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On Sunday afternoon, the finance minister and the Israel Defense Forces chief of staff met to discuss a sensitive topic: raising the retirement age in the Israel Defense Forces.

The public at large understands that the status quo, which lets every career soldier in the standing army - be they economists in the Kirya Defense Ministry compound in Tel Aviv or quartermasters in the logistics department in Ramat Gan - retire at age 42. Everyone understands that gargantuan pension budgets come at the expense of the IDF's strength, because money is limited. This meeting, like all the meetings that preceded it, did not produce a fair outcome. The only thing agreed upon was that there would be another meeting.

Last May, the government convened a discussion on the defense budget. The army pressured the treasury to remove clauses from the Economic Arrangements Bill that would have raised the retirement age. Finance Minister Yuval Steinitz yielded to the pressure. In return, IDF Chief of Staff Gabi Ashkenazi promised to submit a detailed, mutually agreeable plan for raising the retirement age within four months, or, to be more exact, by September 12. It's been five months since then, yet there is no plan, nor is there any agreement.

In June, Steinitz sent Ashkenazi a strongly worded letter demanding he begin working to raise the retirement age. At the time, Steinitz vowed that such a plan would be in place by the end of 2009. If the IDF refused to submit the report, then the treasury would do so, he said.

Ashkenazi, however, was not moved. He continued to mock Steinitz as well as the entire public.

Until very recently, the treasury had demanded that the career army be divided into three groups. One would be professionals to be civilianized, including engineers, economists, lawyers and mechanics. There is no reason for them to continue to wear army uniforms and enjoy the exceptional benefits extended to career officers.

The second group would be men and women in the IDF's home front, about 80 percent of people in the standing army. Instead of retiring at 42, these people would be allowed to retire at no younger than 57. There is no reason for people serving in the Kirya or logistics to receive 40 years (!) of pension pay at the public's expense.

The third group would be soldiers in combat units, 20 percent of the professional army. The retirement age for these people would be raised only slightly, from 42 to 46.

This plan needs to be implemented immediately, because currently, 65 percent of the domestically funded budget goes to wages, benefits, pensions, rehabilitation and routine acquisitions, while just 35 percent goes to rearmament. Twenty years ago, 65 percent of the budget was earmarked for force build-up.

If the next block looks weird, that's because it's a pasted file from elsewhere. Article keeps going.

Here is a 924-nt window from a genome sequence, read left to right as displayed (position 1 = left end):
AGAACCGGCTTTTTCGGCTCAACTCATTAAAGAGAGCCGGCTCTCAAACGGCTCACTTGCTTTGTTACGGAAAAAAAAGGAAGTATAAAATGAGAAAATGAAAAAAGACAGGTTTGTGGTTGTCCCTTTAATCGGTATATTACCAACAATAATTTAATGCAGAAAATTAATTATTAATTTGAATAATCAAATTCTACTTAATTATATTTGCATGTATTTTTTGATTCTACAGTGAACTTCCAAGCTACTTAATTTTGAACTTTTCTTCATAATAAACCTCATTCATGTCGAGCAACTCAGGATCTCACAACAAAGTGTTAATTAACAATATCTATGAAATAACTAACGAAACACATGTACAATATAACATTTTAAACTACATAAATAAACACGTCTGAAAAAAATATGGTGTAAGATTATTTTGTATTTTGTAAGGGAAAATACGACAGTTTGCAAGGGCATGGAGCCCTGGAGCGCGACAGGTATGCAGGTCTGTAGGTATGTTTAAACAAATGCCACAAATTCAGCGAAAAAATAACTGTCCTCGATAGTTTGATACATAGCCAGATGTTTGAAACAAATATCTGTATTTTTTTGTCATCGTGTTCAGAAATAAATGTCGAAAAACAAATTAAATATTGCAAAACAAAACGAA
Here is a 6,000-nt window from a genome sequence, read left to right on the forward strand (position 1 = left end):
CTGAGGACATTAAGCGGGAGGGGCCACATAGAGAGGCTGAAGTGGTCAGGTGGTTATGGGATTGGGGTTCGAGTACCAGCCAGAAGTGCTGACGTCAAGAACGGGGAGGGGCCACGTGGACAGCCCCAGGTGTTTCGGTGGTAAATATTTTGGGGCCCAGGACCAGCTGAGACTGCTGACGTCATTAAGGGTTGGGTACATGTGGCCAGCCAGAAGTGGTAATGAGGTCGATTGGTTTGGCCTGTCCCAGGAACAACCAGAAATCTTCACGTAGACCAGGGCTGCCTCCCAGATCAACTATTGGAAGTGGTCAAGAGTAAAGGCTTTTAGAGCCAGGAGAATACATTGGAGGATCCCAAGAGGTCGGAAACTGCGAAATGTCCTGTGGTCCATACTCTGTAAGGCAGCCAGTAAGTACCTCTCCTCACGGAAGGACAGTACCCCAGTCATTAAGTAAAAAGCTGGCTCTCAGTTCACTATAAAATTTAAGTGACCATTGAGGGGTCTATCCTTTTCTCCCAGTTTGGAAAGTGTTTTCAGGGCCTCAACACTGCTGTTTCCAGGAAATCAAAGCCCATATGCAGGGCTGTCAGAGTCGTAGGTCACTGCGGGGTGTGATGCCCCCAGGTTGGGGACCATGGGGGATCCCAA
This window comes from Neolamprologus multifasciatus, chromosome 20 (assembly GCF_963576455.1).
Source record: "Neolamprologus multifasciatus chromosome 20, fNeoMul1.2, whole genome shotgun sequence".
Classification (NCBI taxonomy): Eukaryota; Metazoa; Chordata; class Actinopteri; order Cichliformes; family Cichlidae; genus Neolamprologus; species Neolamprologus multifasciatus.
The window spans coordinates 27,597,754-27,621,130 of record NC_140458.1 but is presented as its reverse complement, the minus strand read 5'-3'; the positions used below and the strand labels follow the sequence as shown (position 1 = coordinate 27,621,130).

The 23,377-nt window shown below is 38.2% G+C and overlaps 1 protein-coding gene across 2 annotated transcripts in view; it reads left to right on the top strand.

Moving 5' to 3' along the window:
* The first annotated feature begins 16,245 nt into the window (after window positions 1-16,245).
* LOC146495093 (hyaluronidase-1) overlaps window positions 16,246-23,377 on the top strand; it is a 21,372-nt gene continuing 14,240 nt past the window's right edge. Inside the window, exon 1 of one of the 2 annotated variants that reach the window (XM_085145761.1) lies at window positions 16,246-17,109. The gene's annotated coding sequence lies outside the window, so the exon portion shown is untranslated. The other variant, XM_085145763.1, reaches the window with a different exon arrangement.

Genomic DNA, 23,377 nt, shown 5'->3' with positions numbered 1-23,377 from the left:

The problem is that over the years, the treasury's budgets department has grown considerably softer. Rather than taking a forceful principled stance, budgets director Udi Nisan is now presenting far more lenient demands that meet the bare minimum. Under Nisan's plan, combat officers would retire at 45 while home front professionals would retire at 50 (rather than 57). Nisan wants the retirement age raised over the course of a decade, and wants further discussions in 2020.

Yet the army is not agreeing even to this humble demand. IDF officials want those who once served in combat or on a far-flung base to receive better retirement terms, at an age between 43 and 48. The army wants every officer who served six years in combat to be eligible for special retirement benefits, even if the rest of his career army service was spent in the Kirya or on the home front. On the other hand, non-commissioned officers who were not in combat would retire between the ages of 50 and 53.

Ashkenazi apparently does not grasp that he has a vested interest in rewarding the 20 percent of real combat troops who bear the burden of physical risk. This would clearly differentiate them from soldiers whose only brush with danger involves ice cream stains from the snack bar. The latter includes those whom Ashkenazi refers to as "his advisors," men who are based in the home front and thus have a clear conflict of interest.

Ashkenazi, after all, became chief of staff after serving in Golani. Thus he knows exactly how wide the gap is between those on the home front and those on the front. He knows that it would be wise to encourage a small group, because that is how to attract the best ones to the front, and this is critical for the IDF.

Thus the chief of staff must shake off the pressure from his advisors in the Kirya and pursue the revolution: retirement for combat troops at 46, retirement for home front soldiers at 57.